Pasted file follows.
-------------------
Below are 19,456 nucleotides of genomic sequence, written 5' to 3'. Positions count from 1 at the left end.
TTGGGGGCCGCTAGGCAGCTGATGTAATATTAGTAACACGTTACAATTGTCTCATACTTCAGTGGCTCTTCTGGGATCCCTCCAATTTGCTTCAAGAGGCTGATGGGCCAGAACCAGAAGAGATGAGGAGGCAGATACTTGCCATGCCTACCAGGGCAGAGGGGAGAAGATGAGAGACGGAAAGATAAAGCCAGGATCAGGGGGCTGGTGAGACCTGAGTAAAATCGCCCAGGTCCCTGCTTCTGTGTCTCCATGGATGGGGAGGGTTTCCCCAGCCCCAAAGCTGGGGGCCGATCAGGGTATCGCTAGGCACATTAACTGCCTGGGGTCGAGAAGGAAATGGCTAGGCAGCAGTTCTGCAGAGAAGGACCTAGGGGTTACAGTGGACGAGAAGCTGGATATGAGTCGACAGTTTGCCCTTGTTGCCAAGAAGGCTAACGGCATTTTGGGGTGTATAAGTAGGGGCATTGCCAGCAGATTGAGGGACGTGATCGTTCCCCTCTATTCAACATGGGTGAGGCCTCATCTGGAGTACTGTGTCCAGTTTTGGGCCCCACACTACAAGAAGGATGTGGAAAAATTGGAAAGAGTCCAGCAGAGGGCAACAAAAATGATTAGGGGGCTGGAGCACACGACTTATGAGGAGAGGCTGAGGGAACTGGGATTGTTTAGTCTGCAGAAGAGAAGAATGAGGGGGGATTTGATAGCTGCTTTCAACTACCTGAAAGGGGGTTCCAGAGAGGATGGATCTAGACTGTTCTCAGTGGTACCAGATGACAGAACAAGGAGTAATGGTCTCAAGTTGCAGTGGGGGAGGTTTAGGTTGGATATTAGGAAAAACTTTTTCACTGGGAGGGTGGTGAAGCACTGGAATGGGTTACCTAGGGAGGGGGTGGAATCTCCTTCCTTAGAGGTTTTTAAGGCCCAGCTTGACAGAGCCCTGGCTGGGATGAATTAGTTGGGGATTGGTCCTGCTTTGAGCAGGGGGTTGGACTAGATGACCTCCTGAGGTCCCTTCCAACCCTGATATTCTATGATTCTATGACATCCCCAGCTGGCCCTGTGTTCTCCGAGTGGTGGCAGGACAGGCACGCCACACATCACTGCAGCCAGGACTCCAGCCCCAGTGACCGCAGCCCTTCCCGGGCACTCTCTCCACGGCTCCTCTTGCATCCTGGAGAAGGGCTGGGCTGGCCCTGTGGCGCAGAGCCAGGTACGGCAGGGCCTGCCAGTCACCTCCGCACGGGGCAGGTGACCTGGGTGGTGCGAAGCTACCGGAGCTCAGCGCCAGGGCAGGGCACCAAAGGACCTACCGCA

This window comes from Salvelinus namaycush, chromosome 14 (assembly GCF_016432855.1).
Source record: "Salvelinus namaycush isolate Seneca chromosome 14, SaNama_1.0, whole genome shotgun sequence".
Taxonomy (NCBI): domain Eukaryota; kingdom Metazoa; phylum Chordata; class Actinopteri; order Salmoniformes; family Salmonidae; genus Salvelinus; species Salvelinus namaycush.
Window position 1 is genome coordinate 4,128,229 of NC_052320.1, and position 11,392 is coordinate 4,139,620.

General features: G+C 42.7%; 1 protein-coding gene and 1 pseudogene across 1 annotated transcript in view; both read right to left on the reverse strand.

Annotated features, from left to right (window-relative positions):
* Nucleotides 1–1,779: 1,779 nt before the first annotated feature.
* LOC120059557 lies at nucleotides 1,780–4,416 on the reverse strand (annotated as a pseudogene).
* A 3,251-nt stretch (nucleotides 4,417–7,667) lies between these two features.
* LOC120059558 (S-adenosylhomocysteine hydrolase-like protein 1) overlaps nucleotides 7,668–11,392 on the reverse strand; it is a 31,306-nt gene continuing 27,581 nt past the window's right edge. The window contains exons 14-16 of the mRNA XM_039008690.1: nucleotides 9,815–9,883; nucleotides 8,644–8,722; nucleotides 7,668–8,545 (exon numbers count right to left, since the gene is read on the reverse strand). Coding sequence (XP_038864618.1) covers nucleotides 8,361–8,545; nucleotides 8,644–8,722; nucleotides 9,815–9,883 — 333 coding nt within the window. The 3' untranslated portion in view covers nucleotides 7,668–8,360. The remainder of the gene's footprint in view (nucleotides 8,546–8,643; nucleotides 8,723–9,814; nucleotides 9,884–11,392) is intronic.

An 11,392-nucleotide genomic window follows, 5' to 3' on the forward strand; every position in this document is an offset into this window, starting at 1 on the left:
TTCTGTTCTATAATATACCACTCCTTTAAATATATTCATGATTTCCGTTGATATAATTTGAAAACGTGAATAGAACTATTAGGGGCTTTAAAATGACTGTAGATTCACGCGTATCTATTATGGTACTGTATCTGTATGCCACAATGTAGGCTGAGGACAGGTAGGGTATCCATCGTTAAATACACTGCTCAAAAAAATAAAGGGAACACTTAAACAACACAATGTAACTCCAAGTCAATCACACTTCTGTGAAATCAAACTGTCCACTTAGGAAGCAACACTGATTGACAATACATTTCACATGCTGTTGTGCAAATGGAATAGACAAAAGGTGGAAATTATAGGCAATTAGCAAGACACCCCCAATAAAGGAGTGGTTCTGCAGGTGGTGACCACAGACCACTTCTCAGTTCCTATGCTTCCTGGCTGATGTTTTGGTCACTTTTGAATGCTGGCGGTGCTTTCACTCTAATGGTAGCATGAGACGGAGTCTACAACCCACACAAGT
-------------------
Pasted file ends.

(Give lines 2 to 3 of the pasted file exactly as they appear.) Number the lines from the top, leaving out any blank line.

TTGGGGGCCGCTAGGCAGCTGATGTAATATTAGTAACACGTTACAATTGTCTCATACTTCAGTGGCTCTTCTGGGATCCCTCCAATTTGCTTCAAGAGGCTGATGGGCCAGAACCAGAAGAGATGAGGAGGCAGATACTTGCCATGCCTACCAGGGCAGAGGGGAGAAGATGAGAGACGGAAAGATAAAGCCAGGATCAGGGGGCTGGTGAGACCTGAGTAAAATCGCCCAGGTCCCTGCTTCTGTGTCTCCATGGATGGGGAGGGTTTCCCCAGCCCCAAAGCTGGGGGCCGATCAGGGTATCGCTAGGCACATTAACTGCCTGGGGTCGAGAAGGAAATGGCTAGGCAGCAGTTCTGCAGAGAAGGACCTAGGGGTTACAGTGGACGAGAAGCTGGATATGAGTCGACAGTTTGCCCTTGTTGCCAAGAAGGCTAACGGCATTTTGGGGTGTATAAGTAGGGGCATTGCCAGCAGATTGAGGGACGTGATCGTTCCCCTCTATTCAACATGGGTGAGGCCTCATCTGGAGTACTGTGTCCAGTTTTGGGCCCCACACTACAAGAAGGATGTGGAAAAATTGGAAAGAGTCCAGCAGAGGGCAACAAAAATGATTAGGGGGCTGGAGCACACGACTTATGAGGAGAGGCTGAGGGAACTGGGATTGTTTAGTCTGCAGAAGAGAAGAATGAGGGGGGATTTGATAGCTGCTTTCAACTACCTGAAAGGGGGTTCCAGAGAGGATGGATCTAGACTGTTCTCAGTGGTACCAGATGACAGAACAAGGAGTAATGGTCTCAAGTTGCAGTGGGGGAGGTTTAGGTTGGATATTAGGAAAAACTTTTTCACTGGGAGGGTGGTGAAGCACTGGAATGGGTTACCTAGGGAGGGGGTGGAATCTCCTTCCTTAGAGGTTTTTAAGGCCCAGCTTGACAGAGCCCTGGCTGGGATGAATTAGTTGGGGATTGGTCCTGCTTTGAGCAGGGGGTTGGACTAGATGACCTCCTGAGGTCCCTTCCAACCCTGATATTCTATGATTCTATGACATCCCCAGCTGGCCCTGTGTTCTCCGAGTGGTGGCAGGACAGGCACGCCACACATCACTGCAGCCAGGACTCCAGCCCCAGTGACCGCAGCCCTTCCCGGGCACTCTCTCCACGGCTCCTCTTGCATCCTGGAGAAGGGCTGGGCTGGCCCTGTGGCGCAGAGCCAGGTACGGCAGGGCCTGCCAGTCACCTCCGCACGGGGCAGGTGACCTGGGTGGTGCGAAGCTACCGGAGCTCAGCGCCAGGGCAGGGCACCAAAGGACCTACCGCA

This window comes from Salvelinus namaycush, chromosome 14 (assembly GCF_016432855.1).